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Student logs on to her class through a Zoom call. As classes have made the transition online, more professors have began utilizing Zoom calls to have synchronous courses.

Universities around the nation have feared about their enrollment numbers drastically falling due to the COVID-19 pandemic. However, Texas Tech was able to see an increase in their online enrollment numbers during times where other universities could have seen a decline.

Justin Louder, associate vice provost for eLearning and Academic Partnerships at Tech, said different factors were changed for online enrollment to increase.

“Texas Tech has offered three different modes of instruction this semester. There are face-to-face, hybrid and fully online instructions,” he said. “Since Tech has been offering different forms of course instruction, we’ve been able to serve students who may or may not have been able to come to Lubbock.

Tech has been able to increase partnerships with regional sites, Louder said. This allows for students in local areas to stay in the comfort of their home but still have the ability to attend classes.

“Texas Tech has been very transparent and proactive when it comes to communicating with students and offering these different courses,” Louder said. “Nationwide, there was a fear that enrollment may drop due to the pandemic. However, the incredible work the faculty has done here offering different courses, this was able to prevent a decrease in those numbers and students were able to continue their education with Texas Tech”

Jason Hale, interim executive director of Tech Undergraduate Admissions at Texas Tech, said there were multiple factors that led to the increase in enrollment.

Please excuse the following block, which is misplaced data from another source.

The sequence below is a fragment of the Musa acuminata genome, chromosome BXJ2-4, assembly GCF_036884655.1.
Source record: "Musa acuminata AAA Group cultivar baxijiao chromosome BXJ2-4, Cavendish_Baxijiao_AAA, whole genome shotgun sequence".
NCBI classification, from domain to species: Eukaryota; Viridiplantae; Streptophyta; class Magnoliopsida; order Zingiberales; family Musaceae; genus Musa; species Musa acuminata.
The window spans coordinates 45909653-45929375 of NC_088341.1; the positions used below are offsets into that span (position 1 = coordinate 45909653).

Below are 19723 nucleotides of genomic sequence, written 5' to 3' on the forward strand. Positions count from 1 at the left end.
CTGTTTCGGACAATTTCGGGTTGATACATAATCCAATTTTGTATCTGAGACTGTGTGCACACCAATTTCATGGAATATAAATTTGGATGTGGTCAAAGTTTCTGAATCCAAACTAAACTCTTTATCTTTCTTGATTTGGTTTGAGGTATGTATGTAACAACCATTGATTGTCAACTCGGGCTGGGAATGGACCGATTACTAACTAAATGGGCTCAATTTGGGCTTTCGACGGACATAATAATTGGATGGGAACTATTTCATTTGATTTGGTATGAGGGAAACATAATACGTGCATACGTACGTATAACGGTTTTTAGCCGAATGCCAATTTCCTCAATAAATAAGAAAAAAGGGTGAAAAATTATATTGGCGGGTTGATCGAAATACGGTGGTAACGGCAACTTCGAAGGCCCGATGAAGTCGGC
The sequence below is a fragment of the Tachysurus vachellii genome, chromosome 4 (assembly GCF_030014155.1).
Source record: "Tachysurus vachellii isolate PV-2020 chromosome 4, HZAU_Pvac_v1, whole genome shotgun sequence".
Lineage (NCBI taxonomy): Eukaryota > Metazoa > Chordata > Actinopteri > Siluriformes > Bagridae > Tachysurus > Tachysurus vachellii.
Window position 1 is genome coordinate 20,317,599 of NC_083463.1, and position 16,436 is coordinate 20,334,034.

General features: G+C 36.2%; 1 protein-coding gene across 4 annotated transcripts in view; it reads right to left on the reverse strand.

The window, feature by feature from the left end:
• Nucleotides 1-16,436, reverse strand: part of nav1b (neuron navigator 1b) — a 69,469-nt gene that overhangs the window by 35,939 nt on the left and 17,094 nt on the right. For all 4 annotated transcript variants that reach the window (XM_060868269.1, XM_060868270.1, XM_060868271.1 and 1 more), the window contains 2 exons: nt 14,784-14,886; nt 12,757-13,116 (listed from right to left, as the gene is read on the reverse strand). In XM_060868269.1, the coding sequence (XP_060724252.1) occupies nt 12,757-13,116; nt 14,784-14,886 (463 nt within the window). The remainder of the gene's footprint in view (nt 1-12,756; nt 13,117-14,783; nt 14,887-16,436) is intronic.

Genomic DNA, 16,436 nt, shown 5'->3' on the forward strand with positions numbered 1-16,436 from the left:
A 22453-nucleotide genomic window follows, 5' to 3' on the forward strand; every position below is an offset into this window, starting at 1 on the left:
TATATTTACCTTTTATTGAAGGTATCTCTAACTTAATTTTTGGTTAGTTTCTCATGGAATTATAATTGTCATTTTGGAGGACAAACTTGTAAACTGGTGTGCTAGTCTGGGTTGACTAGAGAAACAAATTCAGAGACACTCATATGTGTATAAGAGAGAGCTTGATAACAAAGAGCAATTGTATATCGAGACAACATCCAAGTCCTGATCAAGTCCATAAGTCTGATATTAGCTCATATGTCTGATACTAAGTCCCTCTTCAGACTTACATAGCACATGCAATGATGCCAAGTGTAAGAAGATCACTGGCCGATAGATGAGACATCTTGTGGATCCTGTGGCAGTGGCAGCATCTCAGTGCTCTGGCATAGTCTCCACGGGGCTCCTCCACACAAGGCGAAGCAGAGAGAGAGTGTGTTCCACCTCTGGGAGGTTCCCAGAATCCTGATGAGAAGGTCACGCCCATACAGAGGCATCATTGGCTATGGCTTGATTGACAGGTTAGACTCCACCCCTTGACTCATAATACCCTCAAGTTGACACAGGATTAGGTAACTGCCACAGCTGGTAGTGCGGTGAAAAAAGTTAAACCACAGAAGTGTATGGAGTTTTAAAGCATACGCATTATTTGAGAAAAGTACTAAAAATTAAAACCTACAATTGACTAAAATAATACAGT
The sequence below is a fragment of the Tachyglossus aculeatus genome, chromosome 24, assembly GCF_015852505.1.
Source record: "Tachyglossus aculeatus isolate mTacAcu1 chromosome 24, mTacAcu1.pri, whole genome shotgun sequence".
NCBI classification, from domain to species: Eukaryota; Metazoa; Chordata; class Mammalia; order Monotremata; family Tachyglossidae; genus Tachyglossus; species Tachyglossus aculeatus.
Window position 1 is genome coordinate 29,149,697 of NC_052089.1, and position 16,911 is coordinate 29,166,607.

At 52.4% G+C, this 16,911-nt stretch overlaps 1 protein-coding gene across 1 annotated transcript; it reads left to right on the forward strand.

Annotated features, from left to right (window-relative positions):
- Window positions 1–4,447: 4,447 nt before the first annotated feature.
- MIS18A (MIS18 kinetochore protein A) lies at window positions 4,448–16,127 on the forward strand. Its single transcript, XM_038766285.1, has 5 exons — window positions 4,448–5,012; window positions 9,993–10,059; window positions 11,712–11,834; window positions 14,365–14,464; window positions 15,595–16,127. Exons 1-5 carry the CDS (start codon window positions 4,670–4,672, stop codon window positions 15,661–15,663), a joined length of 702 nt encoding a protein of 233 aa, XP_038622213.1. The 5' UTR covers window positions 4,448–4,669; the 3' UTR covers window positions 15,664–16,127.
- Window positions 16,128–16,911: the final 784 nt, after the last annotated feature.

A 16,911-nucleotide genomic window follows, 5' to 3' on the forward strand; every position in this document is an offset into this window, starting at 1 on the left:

“It was a team effort across the entire institution making sure that we have resources available for students,” he said. “Particularly, this fall, we really increased communication between students and parents.”

The transition decreased slightly in the fall when the pandemic first began and schools started closing, Hale said. However, that changed due to the efforts of the university.

Undergraduate Admissions was able to host 255 virtual events between March and the beginning of the fall semester, Hale said. The attendance in total was almost 6,000 people.

“We started hosting district-wide virtual events for high school,” Hale said. “There was a sense of loss for students, particularly those who graduated high school. We were able to be more authentic with them when it came to those students.”

Regardless of the negatives of the pandemic, Hale said there were opportunities for the university to overcome different obstacles.

“COVID-19 has truly allowed us to overcome challenges,” he said. “Telling students that some classes have to be online and hybrid but still providing an education and giving these students additional support and services. It has expanded our total outreach for how to help these students.”

Damiana Gugliotta, a freshman marketing major from Alan, said there were different reasons that made her choose Tech, even amid the pandemic.

“Texas Tech was my top choice the whole time”, she said.

Regarding online learning, Gugliotta said there still were difficulties.

“It is a little bit harder to ask teachers questions directly,” she said. “I have to email them and then wait for a response instead of just having a conversation.”

Gugliotta would just want her online classes to have more Zoom calls, so she would not have to run into this problem, she said. However, classes still are fulfilling even though a majority are online.

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